Don’t Miss the Opportunity to Honor Our Nation’s Heroes on Veterans Day
November 11 is the day our nation has designated to honor American veterans of all wars. The history of Veterans Day dates from November 1919, when President Woodrow Wilson proclaimed the first Armistice Day to mark the end of World War I, which concluded with a ceasefire the previous November 11. Then, on June 4, 1926, Congress passed a resolution establishing Armistice Day as a date for “thanksgiving and prayer and exercises designed to perpetuate peace through good will and mutual understanding between nations.”
But Armistice Day was not a legal holiday until an act of Congress made it so in 1938. Then, in 1954, after the United States fought in World War II and the Korean War, Congress amended the 1938 law, renaming the occasion Veterans Day to honor service members who fought in all U.S. conflicts.
Veterans Day was briefly subject to the Uniform Holiday Act of 1968, which allowed the dates of certain national observances to change to create three-day weekends. It was hoped this change would stimulate civic participation in the holidays (Washington's Birthday, Memorial Day, Veterans Day, and Columbus Day), but it proved to have the opposite effect. Congress restored Veterans Day to its fixed date on the calendar in 1975, where it has remained ever since.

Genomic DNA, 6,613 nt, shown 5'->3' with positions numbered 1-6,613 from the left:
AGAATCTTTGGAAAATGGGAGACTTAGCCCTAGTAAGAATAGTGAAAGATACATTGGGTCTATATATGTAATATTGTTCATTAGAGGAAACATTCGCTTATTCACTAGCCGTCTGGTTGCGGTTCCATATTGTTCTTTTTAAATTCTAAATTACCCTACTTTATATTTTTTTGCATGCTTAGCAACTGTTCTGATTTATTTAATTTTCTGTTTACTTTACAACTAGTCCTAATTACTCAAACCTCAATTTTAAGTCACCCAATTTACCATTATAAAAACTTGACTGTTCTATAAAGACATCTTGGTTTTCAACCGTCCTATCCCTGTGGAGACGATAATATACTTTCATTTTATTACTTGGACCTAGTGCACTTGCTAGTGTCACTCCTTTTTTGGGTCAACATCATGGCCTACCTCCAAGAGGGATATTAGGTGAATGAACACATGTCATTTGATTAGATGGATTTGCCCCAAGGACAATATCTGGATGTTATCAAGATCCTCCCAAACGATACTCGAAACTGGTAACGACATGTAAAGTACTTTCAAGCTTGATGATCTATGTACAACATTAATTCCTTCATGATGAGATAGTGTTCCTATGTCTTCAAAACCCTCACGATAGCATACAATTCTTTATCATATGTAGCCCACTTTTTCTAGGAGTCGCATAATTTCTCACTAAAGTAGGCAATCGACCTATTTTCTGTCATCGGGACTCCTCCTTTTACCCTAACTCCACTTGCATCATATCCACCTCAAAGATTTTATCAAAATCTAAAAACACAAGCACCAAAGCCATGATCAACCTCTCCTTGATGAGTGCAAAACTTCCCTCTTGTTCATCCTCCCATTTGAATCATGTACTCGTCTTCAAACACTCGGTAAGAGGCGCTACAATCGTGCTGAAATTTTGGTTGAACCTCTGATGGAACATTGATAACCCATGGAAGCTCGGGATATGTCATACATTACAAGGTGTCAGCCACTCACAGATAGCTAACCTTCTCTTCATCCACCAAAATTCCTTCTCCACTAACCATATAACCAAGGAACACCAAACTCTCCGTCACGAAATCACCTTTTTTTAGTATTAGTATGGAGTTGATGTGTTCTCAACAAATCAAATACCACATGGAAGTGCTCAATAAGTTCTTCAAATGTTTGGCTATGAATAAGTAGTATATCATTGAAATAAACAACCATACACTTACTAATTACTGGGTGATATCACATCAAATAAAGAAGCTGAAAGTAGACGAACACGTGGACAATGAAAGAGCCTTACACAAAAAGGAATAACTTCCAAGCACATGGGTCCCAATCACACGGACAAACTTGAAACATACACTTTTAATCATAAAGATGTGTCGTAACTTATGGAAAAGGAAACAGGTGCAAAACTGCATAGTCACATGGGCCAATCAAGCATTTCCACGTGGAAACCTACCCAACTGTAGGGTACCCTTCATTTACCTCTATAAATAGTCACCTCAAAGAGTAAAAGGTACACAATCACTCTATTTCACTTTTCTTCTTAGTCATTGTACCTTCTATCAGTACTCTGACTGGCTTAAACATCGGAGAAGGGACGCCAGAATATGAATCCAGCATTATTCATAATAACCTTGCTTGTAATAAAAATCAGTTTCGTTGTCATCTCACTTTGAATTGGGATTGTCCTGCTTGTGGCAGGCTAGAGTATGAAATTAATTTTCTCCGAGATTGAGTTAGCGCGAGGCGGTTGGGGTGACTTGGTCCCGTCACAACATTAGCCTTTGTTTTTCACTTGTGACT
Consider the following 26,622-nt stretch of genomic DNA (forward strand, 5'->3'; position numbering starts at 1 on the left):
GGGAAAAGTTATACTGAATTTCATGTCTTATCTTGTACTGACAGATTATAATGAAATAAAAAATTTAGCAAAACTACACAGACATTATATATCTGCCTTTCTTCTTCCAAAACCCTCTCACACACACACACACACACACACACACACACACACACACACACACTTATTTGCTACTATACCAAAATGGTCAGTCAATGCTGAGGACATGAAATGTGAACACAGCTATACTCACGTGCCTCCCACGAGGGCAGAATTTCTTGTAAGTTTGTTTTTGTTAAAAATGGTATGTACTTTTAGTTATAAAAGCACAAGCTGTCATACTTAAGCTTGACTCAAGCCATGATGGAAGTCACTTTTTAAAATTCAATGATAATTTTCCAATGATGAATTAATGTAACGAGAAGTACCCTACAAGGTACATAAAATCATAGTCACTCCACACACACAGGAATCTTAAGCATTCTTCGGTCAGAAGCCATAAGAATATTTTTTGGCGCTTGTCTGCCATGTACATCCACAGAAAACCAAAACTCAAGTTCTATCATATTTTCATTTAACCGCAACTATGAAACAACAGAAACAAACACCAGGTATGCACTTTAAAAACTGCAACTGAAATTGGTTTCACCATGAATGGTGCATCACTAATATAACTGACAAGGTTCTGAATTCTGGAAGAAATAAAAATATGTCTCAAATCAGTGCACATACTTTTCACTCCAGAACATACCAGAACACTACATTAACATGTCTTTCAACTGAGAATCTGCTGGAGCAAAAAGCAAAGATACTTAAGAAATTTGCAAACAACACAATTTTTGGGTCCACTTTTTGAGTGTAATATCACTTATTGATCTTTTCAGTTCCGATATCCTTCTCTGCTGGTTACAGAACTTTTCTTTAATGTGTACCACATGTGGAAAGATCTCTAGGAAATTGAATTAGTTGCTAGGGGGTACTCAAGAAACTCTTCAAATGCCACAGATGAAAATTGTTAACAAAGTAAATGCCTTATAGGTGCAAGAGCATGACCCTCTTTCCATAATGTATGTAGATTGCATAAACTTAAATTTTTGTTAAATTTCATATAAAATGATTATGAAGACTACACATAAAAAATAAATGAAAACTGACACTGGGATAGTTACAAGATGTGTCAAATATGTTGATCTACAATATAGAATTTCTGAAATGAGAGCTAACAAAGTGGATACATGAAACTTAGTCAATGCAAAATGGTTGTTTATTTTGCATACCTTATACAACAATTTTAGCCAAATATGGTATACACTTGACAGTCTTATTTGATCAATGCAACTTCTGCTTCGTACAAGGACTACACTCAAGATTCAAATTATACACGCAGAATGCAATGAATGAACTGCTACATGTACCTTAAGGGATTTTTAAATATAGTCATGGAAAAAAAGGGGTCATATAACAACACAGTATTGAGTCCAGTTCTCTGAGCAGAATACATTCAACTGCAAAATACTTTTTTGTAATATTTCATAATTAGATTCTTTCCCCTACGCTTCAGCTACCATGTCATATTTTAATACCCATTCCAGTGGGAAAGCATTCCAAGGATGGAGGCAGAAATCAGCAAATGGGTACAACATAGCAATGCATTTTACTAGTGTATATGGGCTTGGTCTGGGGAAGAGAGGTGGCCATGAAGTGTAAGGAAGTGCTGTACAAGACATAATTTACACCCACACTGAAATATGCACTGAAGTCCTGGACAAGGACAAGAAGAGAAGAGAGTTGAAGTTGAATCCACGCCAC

To help stimulate observance of the holiday, the Veterans Day National Committee provides opportunities for community organizers to become official Veterans Day Event Coordinators. Their events gain designation as Regional Sites for observances. Check the VA Office of Public Affairs for a list of Regional Sites in your state.
This year, Veterans Day falls on a Thursday, giving working Americans a break from their labor and providing an occasion to express solemn gratitude for our veterans’ service. We hope that you find an appropriate observance to attend in your area.